Refactoring is a safe action when you have existing tests in place to make sure the working code isn’t broken in the process. However, many organizations accumulate legacy code without building or maintaining corresponding tests, and you can’t write proper tests until you’ve refactored the code. DZone’s 2015 Software Quality survey results report that 61% of respondents were limited in their ability to write automated tests because they had legacy code that needed to be rewritten. In this situation, there are two choices: forgo the adventure altogether or do the brave deed and modify the code.
By leaving the code as-is, you incur costs not just in terms of ongoing maintenance, but you also have to add future maintenance costs to the equation. The code slowly rots away and future change costs rise.
When the project can no longer afford to take on more technical debt, modifying the code is the only choice. The problem is that writing tests for legacy code is hard. Depending on your language of choice (or maybe the current language wasn’t even your choice), here are some of problems you might encounter when trying to write new tests:
The tested object can’t be created.
The object can’t be separated from its dependencies.
There are singletons that are created once and impact different test scenarios.
There are algorithms that are not exposed through a public interface.
There are dependencies inherited by the tested code.
Yes, it’s challenging to write new tests on legacy code—but this doesn’t change the fact that legacy code is often the area of a product most in need of testing.
In other words, you’re going into the jungle.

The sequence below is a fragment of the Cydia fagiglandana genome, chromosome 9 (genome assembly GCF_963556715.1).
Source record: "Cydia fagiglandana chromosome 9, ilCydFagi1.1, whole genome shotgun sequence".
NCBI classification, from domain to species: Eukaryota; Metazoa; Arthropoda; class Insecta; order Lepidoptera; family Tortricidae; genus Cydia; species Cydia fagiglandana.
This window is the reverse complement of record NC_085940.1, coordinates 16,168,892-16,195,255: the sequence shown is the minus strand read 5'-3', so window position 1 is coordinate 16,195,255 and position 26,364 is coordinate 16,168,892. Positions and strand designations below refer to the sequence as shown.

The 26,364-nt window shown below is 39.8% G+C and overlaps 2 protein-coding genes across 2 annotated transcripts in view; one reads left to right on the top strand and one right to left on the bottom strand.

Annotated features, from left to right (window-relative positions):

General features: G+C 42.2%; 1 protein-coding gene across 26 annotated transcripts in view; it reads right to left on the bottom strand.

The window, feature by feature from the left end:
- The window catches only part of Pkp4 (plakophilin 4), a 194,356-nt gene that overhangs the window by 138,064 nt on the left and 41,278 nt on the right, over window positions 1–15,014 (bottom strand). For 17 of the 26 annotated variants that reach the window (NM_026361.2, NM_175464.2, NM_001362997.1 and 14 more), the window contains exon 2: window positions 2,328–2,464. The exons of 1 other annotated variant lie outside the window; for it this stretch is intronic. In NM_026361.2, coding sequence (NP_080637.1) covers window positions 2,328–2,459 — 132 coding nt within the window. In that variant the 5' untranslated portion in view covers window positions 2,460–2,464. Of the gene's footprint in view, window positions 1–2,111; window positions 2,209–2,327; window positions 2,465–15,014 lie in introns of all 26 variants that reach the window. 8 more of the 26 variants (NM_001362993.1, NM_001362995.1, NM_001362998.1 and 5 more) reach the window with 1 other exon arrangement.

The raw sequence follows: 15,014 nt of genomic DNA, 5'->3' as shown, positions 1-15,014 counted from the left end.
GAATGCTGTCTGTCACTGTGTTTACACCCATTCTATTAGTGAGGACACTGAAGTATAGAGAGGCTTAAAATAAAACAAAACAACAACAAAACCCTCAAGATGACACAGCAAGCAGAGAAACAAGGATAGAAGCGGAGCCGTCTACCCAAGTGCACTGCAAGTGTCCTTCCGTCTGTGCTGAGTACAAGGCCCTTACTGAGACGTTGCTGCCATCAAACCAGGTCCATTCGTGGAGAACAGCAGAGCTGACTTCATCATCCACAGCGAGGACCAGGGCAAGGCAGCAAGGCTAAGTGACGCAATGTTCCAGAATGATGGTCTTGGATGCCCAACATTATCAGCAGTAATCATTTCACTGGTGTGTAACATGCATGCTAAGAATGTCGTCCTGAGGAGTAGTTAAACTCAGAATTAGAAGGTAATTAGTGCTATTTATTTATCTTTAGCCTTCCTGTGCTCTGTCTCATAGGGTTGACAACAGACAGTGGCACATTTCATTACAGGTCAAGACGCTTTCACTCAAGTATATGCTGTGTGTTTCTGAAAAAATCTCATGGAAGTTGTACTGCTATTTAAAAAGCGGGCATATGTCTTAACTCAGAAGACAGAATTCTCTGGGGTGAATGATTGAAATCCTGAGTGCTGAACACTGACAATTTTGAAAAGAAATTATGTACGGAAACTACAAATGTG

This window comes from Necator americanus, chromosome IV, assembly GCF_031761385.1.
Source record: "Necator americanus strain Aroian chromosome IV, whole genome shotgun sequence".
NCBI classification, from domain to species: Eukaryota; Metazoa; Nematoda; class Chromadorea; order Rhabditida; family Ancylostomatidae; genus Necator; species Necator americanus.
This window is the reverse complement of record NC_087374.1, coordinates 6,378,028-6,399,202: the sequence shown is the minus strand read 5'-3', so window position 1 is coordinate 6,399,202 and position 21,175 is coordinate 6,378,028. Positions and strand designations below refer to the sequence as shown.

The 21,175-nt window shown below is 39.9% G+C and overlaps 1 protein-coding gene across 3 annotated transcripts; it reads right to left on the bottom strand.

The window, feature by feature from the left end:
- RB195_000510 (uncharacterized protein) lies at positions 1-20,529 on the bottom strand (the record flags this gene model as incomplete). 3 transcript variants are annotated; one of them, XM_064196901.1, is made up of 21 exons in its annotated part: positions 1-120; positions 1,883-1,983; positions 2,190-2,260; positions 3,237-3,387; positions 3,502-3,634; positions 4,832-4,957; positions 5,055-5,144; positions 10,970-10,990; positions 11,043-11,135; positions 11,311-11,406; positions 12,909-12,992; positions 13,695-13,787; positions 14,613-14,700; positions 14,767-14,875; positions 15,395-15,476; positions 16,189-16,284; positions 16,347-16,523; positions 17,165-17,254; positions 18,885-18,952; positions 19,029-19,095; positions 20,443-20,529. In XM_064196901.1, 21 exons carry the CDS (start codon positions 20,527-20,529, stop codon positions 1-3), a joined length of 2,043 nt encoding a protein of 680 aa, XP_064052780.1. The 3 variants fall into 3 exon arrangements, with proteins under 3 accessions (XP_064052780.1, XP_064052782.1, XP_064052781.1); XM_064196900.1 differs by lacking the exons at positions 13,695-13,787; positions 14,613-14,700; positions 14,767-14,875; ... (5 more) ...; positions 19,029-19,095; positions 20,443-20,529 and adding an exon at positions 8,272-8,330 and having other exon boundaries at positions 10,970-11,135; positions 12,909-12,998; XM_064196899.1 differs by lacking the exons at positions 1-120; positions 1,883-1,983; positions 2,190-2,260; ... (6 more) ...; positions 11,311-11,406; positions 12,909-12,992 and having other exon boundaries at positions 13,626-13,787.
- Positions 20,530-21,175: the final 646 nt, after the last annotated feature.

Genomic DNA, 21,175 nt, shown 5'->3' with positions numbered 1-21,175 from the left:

But before you do, you better tool up with enough refactoring techniques so that when you bump into trouble, you’ll know what to do. Some of these techniques are automatic, which can cut out tedium and human error. Others are manual, and therefore carry an unknown amount of risk. You need to match the tool to the task at hand.
Getting Acquainted with the Hostile Environment
Before you start moving code around, become familiar with your surroundings. The first step is to read the code, jump around from file to file, and think about how you might be able to organize the project a little better. Then start by reorganizing the source structure. Move co-located classes to separate files, move types into areas where you would expect to find them, and fix typos to increase readability and maneuverability working in the codebase. The structure is a model of the code, and if it’s hard to understand the model, it will be difficult to refactor confidently. If we feel comfortable, we’ll be more confident making further changes.
After things are in place, start renaming. Classes, functions,variables, files—anything that can improve readability. If programmers understand the code, the tests will be more effective (and there’s not much point in testing the code if it can’t be understood).
Be sure to modify names that don’t fit their true purpose/describe their functions. For example, we have a function called “getValidCustomer” that returns a success code if a Customer object is updated from the database. It makes sense to rename it to“PopulateValidCustomer.” (While we’re at it, change it to a void method.) Now the names describe the function.
Choosing good names is not as simple as it seems. There’s an art toit, especially with giant catch-all classes. If we use more accurate names, we can mentally (and structurally) refine our model. On the other hand, using generic names hides functionality, which causes inappropriate functionality to gravitate into these classes like a giant black hole. (If you’ve ever written a “-Utils” class, you know what I mean. If you bump into these classes, try to separate them and rename them properly.)
Renaming is low-risk, as it’s mostly done automatically by the IDE. Usually, when doing pre-test renaming, it’s recommended that you concentrate more on method names and variables in thecode. These are usually small enough to modify without making any larger, potentially damaging changes.
Penetrating the Foliage